PyData London 2016
This talk will focus on two main goals. The first of these is to present the CV, and a job seeker's career trajectory more generally, as a highly interesting and fertile application domain for data science. Secondly, the talk will highlight a number of practical lessons and tips gleaned though years of hands-on experience in this area.
Despite the proliferation of professional networks such as LinkedIn, and the widespread use of online forms in which job seekers can fill in their details when applying for a job, the CV still remains relevant today. From online job boards to recruitment firms, personal websites to companies who remain old-fashioned in their hiring, the CV finds its way in every facet of job hunting. For the HR professional however, the CV is cumbersome to work with. For this reason, it has consumed countless man-hours of work usually spent on mundane tasks. For example, candidate details from CVs are often manually copied into forms to create a structured profile in a database.
From a data scientist's perspective, the CV provides us with a wealth of interesting applications and opportunities for investigation. In this talk, the author will present learnings from over three years of working in this domain as well as a range of applications that can arise.
Concretely, the talk will cover:
Introducing the CV Parsing task and its components Automatically extracting text from documents with Apache Tika Understanding and mitigating text extraction errors Analyzing CV text with an NLP pipeline Using open source tools for core NLP tasks High-level CV parsing with section identification and sentence classification Identifying important entities with Named Entity Recognition (NER) Understanding the limitations of existing NER systems Building your own NER model Reproducibility in experiments Building a corpus of annotated data Recognizing entity relationships Entity normalization Discovering and extracting skills from CV's Clustering CV's by word vectors Identifying duplicate profiles Though each of these topics could be an entire talk on their own, the objective here is to present the main idea of each and the role that they play within the broader context of CV parsing and interpreting job seeker data. The talk will also feature code snippets in Python and Apache Spark to give a practical foundation for some of the concepts discussed.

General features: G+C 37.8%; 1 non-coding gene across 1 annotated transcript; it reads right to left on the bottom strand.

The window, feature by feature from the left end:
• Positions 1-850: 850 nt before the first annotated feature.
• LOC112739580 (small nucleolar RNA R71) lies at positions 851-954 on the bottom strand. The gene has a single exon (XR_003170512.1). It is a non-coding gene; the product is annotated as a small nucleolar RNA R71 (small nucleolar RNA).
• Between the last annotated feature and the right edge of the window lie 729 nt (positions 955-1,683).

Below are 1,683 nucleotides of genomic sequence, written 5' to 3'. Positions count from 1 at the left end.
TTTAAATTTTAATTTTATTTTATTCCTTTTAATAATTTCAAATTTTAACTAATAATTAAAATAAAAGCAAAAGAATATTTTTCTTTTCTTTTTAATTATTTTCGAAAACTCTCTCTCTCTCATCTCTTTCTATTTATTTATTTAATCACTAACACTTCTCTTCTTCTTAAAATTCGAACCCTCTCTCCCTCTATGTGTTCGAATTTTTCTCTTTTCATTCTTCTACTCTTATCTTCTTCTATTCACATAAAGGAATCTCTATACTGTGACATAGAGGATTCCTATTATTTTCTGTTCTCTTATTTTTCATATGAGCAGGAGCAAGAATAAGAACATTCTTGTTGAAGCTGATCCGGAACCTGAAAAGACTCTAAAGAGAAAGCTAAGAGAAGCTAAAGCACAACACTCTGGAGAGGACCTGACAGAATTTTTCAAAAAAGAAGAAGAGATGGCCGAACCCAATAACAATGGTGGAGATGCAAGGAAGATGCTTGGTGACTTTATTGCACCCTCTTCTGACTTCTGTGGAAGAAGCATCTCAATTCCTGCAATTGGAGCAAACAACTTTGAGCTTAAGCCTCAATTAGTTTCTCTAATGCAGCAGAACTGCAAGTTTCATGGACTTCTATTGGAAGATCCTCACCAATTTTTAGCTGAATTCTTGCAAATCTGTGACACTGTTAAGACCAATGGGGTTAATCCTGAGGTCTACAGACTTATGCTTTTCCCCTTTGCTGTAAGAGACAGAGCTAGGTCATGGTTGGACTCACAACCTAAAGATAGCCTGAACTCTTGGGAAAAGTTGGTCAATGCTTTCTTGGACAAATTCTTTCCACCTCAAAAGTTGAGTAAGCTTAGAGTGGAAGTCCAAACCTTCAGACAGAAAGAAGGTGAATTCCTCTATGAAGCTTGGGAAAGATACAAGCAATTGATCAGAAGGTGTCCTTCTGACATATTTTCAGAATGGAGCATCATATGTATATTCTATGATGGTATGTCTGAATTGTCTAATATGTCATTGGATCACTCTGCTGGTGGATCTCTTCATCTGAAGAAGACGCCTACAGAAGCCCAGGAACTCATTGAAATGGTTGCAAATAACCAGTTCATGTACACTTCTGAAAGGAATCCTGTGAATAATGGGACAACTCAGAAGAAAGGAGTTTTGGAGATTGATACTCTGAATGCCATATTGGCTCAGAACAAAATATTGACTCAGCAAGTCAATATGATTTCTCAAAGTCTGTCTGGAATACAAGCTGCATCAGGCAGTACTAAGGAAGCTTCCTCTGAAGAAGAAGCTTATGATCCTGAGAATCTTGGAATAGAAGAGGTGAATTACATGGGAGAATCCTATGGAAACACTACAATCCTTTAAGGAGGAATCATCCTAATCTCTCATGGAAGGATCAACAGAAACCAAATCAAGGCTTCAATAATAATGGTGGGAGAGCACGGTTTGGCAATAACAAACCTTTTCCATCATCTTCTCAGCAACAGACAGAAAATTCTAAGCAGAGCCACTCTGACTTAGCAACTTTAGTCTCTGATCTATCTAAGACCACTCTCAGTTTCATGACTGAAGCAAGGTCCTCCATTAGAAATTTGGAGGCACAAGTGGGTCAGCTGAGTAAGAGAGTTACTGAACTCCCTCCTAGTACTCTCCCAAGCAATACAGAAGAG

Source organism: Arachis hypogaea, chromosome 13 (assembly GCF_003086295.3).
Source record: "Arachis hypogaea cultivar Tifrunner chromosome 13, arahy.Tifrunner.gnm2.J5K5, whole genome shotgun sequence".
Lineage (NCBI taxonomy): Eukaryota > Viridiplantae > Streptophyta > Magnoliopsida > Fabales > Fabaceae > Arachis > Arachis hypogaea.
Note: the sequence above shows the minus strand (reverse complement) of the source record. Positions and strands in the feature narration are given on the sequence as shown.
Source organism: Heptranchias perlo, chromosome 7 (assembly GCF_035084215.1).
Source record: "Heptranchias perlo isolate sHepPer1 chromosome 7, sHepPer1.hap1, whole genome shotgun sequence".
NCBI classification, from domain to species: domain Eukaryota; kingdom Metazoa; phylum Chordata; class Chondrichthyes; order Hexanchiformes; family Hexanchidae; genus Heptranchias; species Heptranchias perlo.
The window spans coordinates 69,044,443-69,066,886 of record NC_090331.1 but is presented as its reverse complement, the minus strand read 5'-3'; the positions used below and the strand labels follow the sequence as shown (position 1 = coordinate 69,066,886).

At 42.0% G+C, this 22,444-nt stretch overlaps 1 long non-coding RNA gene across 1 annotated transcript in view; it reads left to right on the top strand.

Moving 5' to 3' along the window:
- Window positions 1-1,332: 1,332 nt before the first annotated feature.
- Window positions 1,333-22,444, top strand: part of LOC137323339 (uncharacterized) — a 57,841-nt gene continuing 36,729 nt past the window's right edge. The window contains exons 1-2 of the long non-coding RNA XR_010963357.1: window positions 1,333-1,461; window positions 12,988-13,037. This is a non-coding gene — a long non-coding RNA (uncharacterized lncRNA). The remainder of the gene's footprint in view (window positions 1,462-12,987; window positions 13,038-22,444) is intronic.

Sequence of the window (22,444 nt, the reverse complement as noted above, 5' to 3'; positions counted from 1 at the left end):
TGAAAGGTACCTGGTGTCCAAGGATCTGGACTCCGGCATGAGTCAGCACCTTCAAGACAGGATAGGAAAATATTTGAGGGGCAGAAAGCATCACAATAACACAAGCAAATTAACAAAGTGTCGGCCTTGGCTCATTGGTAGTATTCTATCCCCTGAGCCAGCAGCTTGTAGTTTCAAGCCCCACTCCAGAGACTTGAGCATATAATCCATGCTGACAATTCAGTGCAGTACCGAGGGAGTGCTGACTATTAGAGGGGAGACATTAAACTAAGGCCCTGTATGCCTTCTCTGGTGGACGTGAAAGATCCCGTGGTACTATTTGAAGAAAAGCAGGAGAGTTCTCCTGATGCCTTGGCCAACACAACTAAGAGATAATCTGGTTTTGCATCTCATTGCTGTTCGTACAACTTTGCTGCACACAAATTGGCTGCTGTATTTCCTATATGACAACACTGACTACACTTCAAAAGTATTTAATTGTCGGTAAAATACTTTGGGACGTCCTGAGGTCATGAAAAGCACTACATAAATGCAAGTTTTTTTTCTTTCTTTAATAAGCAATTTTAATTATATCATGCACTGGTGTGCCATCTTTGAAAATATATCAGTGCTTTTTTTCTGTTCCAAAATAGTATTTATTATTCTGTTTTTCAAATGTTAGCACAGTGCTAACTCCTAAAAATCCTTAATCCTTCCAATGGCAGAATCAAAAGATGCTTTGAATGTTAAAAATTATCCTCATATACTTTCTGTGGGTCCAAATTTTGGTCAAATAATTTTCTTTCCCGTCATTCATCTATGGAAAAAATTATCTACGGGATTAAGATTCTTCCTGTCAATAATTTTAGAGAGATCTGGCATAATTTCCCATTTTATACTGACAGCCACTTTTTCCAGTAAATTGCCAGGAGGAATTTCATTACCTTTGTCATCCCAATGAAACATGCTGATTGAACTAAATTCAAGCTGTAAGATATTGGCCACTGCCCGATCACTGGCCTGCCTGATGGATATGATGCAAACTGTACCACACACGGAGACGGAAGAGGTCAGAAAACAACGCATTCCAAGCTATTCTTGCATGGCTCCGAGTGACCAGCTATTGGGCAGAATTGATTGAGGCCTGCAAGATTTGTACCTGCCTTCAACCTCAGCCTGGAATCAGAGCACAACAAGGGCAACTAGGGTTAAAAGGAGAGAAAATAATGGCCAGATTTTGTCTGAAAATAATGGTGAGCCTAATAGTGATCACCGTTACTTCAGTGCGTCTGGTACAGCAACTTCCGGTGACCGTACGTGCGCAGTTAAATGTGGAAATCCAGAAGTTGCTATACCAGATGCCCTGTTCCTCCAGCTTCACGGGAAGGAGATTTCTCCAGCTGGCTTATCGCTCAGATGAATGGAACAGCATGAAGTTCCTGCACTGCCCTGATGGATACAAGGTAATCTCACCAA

Slides available here: https://speakerdeck.com/ruimiguelforte/the-cv-a-data-scientists-view